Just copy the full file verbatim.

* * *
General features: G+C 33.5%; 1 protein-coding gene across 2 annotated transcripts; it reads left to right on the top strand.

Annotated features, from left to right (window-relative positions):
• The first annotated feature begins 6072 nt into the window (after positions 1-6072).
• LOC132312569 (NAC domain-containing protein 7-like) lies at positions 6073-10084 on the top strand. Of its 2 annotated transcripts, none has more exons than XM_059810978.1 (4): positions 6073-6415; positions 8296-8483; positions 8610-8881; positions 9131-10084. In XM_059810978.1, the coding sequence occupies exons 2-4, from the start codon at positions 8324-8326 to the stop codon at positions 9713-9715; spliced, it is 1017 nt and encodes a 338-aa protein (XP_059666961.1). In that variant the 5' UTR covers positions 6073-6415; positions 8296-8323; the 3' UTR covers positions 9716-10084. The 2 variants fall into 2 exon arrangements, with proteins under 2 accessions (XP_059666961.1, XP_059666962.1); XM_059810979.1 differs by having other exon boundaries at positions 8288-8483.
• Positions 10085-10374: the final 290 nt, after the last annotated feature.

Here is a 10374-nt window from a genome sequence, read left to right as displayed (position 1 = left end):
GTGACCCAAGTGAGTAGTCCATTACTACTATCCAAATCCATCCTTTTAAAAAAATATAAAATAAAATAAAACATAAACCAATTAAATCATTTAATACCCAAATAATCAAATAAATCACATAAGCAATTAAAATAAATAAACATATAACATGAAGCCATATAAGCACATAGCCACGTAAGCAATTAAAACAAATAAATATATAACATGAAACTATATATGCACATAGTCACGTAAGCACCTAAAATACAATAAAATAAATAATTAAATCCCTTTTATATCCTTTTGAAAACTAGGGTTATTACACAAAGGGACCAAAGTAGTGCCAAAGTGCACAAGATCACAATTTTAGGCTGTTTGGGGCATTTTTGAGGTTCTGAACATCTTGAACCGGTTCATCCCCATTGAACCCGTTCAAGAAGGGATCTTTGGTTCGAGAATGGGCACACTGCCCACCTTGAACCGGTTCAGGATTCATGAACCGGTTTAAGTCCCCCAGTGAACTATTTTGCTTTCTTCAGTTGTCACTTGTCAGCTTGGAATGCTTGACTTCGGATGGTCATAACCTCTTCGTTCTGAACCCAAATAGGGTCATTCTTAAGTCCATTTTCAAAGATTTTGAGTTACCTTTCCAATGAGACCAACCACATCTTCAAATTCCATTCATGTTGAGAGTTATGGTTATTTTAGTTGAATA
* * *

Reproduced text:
General features: G+C 33.5%; 1 protein-coding gene across 2 annotated transcripts; it reads left to right on the top strand.

Annotated features, from left to right (window-relative positions):
• The first annotated feature begins 6072 nt into the window (after positions 1-6072).
• LOC132312569 (NAC domain-containing protein 7-like) lies at positions 6073-10084 on the top strand. Of its 2 annotated transcripts, none has more exons than XM_059810978.1 (4): positions 6073-6415; positions 8296-8483; positions 8610-8881; positions 9131-10084. In XM_059810978.1, the coding sequence occupies exons 2-4, from the start codon at positions 8324-8326 to the stop codon at positions 9713-9715; spliced, it is 1017 nt and encodes a 338-aa protein (XP_059666961.1). In that variant the 5' UTR covers positions 6073-6415; positions 8296-8323; the 3' UTR covers positions 9716-10084. The 2 variants fall into 2 exon arrangements, with proteins under 2 accessions (XP_059666961.1, XP_059666962.1); XM_059810979.1 differs by having other exon boundaries at positions 8288-8483.
• Positions 10085-10374: the final 290 nt, after the last annotated feature.

Here is a 10374-nt window from a genome sequence, read left to right as displayed (position 1 = left end):
GTGACCCAAGTGAGTAGTCCATTACTACTATCCAAATCCATCCTTTTAAAAAAATATAAAATAAAATAAAACATAAACCAATTAAATCATTTAATACCCAAATAATCAAATAAATCACATAAGCAATTAAAATAAATAAACATATAACATGAAGCCATATAAGCACATAGCCACGTAAGCAATTAAAACAAATAAATATATAACATGAAACTATATATGCACATAGTCACGTAAGCACCTAAAATACAATAAAATAAATAATTAAATCCCTTTTATATCCTTTTGAAAACTAGGGTTATTACACAAAGGGACCAAAGTAGTGCCAAAGTGCACAAGATCACAATTTTAGGCTGTTTGGGGCATTTTTGAGGTTCTGAACATCTTGAACCGGTTCATCCCCATTGAACCCGTTCAAGAAGGGATCTTTGGTTCGAGAATGGGCACACTGCCCACCTTGAACCGGTTCAGGATTCATGAACCGGTTTAAGTCCCCCAGTGAACTATTTTGCTTTCTTCAGTTGTCACTTGTCAGCTTGGAATGCTTGACTTCGGATGGTCATAACCTCTTCGTTCTGAACCCAAATAGGGTCATTCTTAAGTCCATTTTCAAAGATTTTGAGTTACCTTTCCAATGAGACCAACCACATCTTCAAATTCCATTCATGTTGAGAGTTATGGTTATTTTAGTTGAATA